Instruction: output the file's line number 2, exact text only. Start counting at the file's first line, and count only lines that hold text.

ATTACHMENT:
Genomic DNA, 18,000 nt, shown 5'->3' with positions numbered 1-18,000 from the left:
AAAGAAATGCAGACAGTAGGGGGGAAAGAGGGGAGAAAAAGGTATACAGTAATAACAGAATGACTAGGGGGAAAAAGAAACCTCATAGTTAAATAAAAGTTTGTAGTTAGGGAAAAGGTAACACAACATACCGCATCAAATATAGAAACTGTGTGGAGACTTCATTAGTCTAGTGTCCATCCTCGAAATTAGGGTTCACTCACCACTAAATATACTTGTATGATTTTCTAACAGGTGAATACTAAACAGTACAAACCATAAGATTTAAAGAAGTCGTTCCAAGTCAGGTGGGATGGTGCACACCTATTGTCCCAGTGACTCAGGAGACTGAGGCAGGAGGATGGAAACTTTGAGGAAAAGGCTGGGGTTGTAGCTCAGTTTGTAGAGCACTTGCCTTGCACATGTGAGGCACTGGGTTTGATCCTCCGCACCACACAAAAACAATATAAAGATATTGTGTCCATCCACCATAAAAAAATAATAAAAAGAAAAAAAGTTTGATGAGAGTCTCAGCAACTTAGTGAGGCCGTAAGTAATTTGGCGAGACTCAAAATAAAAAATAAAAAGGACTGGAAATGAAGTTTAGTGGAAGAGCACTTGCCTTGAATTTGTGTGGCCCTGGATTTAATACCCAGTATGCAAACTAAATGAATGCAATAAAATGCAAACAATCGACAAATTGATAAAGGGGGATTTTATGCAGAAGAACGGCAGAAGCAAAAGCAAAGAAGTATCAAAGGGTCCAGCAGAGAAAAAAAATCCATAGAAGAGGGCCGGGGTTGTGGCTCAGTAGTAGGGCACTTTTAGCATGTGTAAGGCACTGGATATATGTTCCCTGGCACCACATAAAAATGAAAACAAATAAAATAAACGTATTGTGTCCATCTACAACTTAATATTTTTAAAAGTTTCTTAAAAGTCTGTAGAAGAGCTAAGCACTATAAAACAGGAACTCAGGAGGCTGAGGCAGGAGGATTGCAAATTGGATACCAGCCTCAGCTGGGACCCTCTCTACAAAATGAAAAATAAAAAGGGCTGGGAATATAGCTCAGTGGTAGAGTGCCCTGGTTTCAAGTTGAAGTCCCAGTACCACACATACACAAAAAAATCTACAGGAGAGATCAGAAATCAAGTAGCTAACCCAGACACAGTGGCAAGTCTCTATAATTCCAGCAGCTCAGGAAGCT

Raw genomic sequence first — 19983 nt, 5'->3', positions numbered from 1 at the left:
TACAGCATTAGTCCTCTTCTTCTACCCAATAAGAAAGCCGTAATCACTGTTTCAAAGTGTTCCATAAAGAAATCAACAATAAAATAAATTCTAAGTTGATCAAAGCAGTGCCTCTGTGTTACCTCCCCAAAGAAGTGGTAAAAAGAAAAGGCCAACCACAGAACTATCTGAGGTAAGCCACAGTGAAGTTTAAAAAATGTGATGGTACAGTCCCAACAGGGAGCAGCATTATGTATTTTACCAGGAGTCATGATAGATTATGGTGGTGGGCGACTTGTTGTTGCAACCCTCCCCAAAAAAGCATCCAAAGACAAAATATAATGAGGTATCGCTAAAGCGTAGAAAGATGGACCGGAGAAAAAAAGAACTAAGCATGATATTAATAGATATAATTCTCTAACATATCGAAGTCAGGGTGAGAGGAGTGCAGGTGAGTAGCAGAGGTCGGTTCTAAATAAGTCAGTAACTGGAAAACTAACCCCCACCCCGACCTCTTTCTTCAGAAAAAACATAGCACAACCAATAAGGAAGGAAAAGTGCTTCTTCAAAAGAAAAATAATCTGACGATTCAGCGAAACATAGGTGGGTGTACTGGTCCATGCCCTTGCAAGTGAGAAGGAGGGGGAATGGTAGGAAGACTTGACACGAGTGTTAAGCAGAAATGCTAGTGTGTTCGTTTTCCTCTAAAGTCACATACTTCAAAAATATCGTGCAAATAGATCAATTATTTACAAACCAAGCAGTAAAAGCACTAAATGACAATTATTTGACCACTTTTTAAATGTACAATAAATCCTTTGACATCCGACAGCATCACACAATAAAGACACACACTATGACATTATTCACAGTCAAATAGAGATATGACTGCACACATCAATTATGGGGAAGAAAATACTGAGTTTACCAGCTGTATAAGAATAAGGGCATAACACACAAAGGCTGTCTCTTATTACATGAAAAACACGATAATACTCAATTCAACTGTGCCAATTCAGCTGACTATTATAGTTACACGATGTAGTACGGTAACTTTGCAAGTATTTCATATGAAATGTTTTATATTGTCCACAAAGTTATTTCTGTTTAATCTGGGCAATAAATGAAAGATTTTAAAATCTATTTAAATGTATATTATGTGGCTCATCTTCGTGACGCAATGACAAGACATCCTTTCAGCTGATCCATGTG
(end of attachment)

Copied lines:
AAAGAAATGCAGACAGTAGGGGGGAAAGAGGGGAGAAAAAGGTATACAGTAATAACAGAATGACTAGGGGGAAAAAGAAACCTCATAGTTAAATAAAAGTTTGTAGTTAGGGAAAAGGTAACACAACATACCGCATCAAATATAGAAACTGTGTGGAGACTTCATTAGTCTAGTGTCCATCCTCGAAATTAGGGTTCACTCACCACTAAATATACTTGTATGATTTTCTAACAGGTGAATACTAAACAGTACAAACCATAAGATTTAAAGAAGTCGTTCCAAGTCAGGTGGGATGGTGCACACCTATTGTCCCAGTGACTCAGGAGACTGAGGCAGGAGGATGGAAACTTTGAGGAAAAGGCTGGGGTTGTAGCTCAGTTTGTAGAGCACTTGCCTTGCACATGTGAGGCACTGGGTTTGATCCTCCGCACCACACAAAAACAATATAAAGATATTGTGTCCATCCACCATAAAAAAATAATAAAAAGAAAAAAAGTTTGATGAGAGTCTCAGCAACTTAGTGAGGCCGTAAGTAATTTGGCGAGACTCAAAATAAAAAATAAAAAGGACTGGAAATGAAGTTTAGTGGAAGAGCACTTGCCTTGAATTTGTGTGGCCCTGGATTTAATACCCAGTATGCAAACTAAATGAATGCAATAAAATGCAAACAATCGACAAATTGATAAAGGGGGATTTTATGCAGAAGAACGGCAGAAGCAAAAGCAAAGAAGTATCAAAGGGTCCAGCAGAGAAAAAAAATCCATAGAAGAGGGCCGGGGTTGTGGCTCAGTAGTAGGGCACTTTTAGCATGTGTAAGGCACTGGATATATGTTCCCTGGCACCACATAAAAATGAAAACAAATAAAATAAACGTATTGTGTCCATCTACAACTTAATATTTTTAAAAGTTTCTTAAAAGTCTGTAGAAGAGCTAAGCACTATAAAACAGGAACTCAGGAGGCTGAGGCAGGAGGATTGCAAATTGGATACCAGCCTCAGCTGGGACCCTCTCTACAAAATGAAAAATAAAAAGGGCTGGGAATATAGCTCAGTGGTAGAGTGCCCTGGTTTCAAGTTGAAGTCCCAGTACCACACATACACAAAAAAATCTACAGGAGAGATCAGAAATCAAGTAGCTAACCCAGACACAGTGGCAAGTCTCTATAATTCCAGCAGCTCAGGAAGCT